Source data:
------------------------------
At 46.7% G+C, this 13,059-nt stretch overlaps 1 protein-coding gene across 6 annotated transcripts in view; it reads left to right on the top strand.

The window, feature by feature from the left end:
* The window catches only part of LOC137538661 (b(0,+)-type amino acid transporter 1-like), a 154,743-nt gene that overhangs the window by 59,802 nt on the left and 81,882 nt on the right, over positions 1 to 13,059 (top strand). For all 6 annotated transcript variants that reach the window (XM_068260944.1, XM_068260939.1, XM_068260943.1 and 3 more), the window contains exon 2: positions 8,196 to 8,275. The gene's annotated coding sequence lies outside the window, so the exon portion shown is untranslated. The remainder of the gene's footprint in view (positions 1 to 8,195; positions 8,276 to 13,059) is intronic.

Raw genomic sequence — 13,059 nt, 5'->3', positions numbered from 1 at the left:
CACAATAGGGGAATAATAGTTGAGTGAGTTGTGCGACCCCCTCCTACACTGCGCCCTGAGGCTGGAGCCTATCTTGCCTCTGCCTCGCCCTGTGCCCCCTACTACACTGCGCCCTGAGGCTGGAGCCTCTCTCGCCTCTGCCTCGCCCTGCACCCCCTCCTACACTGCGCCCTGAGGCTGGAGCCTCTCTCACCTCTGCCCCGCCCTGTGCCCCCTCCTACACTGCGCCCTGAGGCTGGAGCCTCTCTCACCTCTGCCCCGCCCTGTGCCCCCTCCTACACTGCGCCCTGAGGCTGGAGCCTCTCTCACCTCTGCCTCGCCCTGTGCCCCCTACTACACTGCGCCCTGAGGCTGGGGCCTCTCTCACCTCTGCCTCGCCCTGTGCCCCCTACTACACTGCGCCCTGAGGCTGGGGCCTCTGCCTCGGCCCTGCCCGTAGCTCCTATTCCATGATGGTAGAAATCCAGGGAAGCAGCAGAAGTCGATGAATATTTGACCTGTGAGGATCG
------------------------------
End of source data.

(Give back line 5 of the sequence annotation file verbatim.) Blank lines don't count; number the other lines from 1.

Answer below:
CACAATAGGGGAATAATAGTTGAGTGAGTTGTGCGACCCCCTCCTACACTGCGCCCTGAGGCTGGAGCCTATCTTGCCTCTGCCTCGCCCTGTGCCCCCTACTACACTGCGCCCTGAGGCTGGAGCCTCTCTCGCCTCTGCCTCGCCCTGCACCCCCTCCTACACTGCGCCCTGAGGCTGGAGCCTCTCTCACCTCTGCCCCGCCCTGTGCCCCCTCCTACACTGCGCCCTGAGGCTGGAGCCTCTCTCACCTCTGCCCCGCCCTGTGCCCCCTCCTACACTGCGCCCTGAGGCTGGAGCCTCTCTCACCTCTGCCTCGCCCTGTGCCCCCTACTACACTGCGCCCTGAGGCTGGGGCCTCTCTCACCTCTGCCTCGCCCTGTGCCCCCTACTACACTGCGCCCTGAGGCTGGGGCCTCTGCCTCGGCCCTGCCCGTAGCTCCTATTCCATGATGGTAGAAATCCAGGGAAGCAGCAGAAGTCGATGAATATTTGACCTGTGAGGATCG